As to your first question, are you asking about the link tag or the way the script linked returns the CSS? It appears to be a relatively generic script receiving a GET string, processing it and returning a stream of CSS to be included in the document.
The W3C, I'm not positive, but I think the 'W3C-WD' is the stylesheet. It just doesn't have the .css extension.
For the CSS file with a versioning string, it's simply to make sure that when a new version of the CSS file is uploaded people can immediately see the changes (because the URL will change) since the cache won't be made for that particular URL. A simple solution would be to load in the specified CSS file (using Apache, PHP, etc.) or a default one if it does not exist (or 404 ;)).
With the stylesheet on the W3C site, the correct file will show up because their web server is using Content Negotiation (Apache). Full details are at the 'Apache' link just posted, but essentially (depending how you have things set up) Apache will look for files in that location and deliver the best match, if any. For example, on my local server I can access http://localhost/mydir/myfile which might call a PHP script if there is a myfile.php available. If I created a myfile.html and accessed the same URL, the displayed page would be the HTML document because that overrules the PHP file. If I got rid of the HTML and PHP file but instead placed a myfile.png there, the same URL would display the image. (Note: This is not mod_rewrite!)
If you try to access http://www.w3.org/StyleSheets/TR/W3C-WD.css then you'll get the stylesheet. If you try instead to access http://www.w3.org/StyleSheets/TR/W3C-WD.html, you'll get a 300 Multiple Choices header with in this case a list of available files.
The Following User Says Thank You to Salathe For This Useful Post:
That's a small snippet of some rules I'm using right now in developing my site. This is doing a few things; first and foremost, all my urls are readable and SEO friendly. Secondly, it's adding another minor level of security to my scripts. None of my scripts use GET, so GET can't be abused. On top of that, thanks to the regular expressions, if the URL doesn't conform to the guidelines above, the user just gets a 404 returned, so it's harder to inject malicious data. All input, whether from this method or POST is sanitized and validated internally as well, but all the little extras I've implemented add up to what I believe to be a pretty bulletproof operation.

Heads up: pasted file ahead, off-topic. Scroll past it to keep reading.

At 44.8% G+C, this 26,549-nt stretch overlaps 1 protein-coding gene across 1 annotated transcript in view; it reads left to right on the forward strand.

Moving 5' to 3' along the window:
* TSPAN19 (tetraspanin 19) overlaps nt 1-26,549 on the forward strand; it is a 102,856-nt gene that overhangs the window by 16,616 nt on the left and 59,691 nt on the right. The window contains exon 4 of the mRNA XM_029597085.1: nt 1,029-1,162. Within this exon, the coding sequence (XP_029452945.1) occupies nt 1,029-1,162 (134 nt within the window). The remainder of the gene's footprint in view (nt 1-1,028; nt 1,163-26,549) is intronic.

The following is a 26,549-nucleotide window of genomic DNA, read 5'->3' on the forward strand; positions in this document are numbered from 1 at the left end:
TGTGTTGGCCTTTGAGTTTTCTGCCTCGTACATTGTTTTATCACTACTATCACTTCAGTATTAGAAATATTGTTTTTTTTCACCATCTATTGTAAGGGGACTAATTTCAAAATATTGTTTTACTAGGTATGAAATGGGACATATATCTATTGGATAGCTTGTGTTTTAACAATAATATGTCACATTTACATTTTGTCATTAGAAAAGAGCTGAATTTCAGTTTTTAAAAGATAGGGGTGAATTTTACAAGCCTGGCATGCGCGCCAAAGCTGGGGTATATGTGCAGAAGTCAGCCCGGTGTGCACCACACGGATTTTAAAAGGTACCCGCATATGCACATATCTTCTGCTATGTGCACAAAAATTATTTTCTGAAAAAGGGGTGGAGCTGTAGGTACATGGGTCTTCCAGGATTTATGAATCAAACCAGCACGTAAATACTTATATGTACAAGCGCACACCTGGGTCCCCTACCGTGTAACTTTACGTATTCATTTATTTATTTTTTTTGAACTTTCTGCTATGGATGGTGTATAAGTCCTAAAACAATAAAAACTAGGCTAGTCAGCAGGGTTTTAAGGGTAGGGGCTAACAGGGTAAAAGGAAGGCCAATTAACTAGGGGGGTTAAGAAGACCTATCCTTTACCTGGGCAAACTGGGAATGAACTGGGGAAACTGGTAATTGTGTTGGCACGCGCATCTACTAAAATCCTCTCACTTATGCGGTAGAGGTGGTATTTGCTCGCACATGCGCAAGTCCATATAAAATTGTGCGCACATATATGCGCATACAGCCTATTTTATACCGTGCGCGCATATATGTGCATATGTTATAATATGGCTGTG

mod_rewrite is damned cool, IMHO.
Last edited by delayedinsanity : 04-28-2008 at 04:30 PM.
yea mod_rewrite can be used for alot, a few of my favorites is getting myspace to post some dynamic images on my site, since they block .php extensions in files
its good for SEO, since google and other sites thing page.php?id=1 and page.php?id=2 is the same page if you wanted forums and such to get crawled youd need a modrewrite to make page-1.php and page-2.php although id make that prettier. This site even uses it for SEO
You're wrong. Google understands dynamic links. There's no need to respond to this thread anymore unless you have something important to say about dynamic stylesheet links. This isn't about mod_rewrite.
However, thanks for all of your help :P
Signatures are nothing but incriminating.
Whoah, somebody had a bad date with mod_rewrite. Why all the hostility?
Google understands them, google just doesn't care for them. So if you want to rank higher, you won't use dynamic links. Plus, if you want your site to be more user-friendly, you won't use them. Plus, if you want your site to be a little more secure from front-door attacks, you won't use them. Plus, I could go on forever.
Have you ever once had a conversation in person that didn't start on one topic and end on another? Relax.
Are you running a test machine that does that, or is it on a remote host? Because it sounds to me like the module just isn't loaded in - for some stupid reason mod_rewrite is shipped with apache but not turned on (well, I think it's stupid). If you're on your own box, you can open up httpd.conf and edit this line:
#LoadModule rewrite_module modules/mod_rewrite.so
.. remove the # and you get ..
LoadModule rewrite_module modules/mod_rewrite.so
And then as long as allowoverrides is on, you can mod_rewrite to your hearts content. If your host doesn't have it on however, like I just discovered (#@$@#$@) then you may be outta luck. Which is why I wish Apache had it turned on by default, because then my host probably would too, and I could happily use it while they sat in their nice little air conditioned offices thinking they was the shiznit.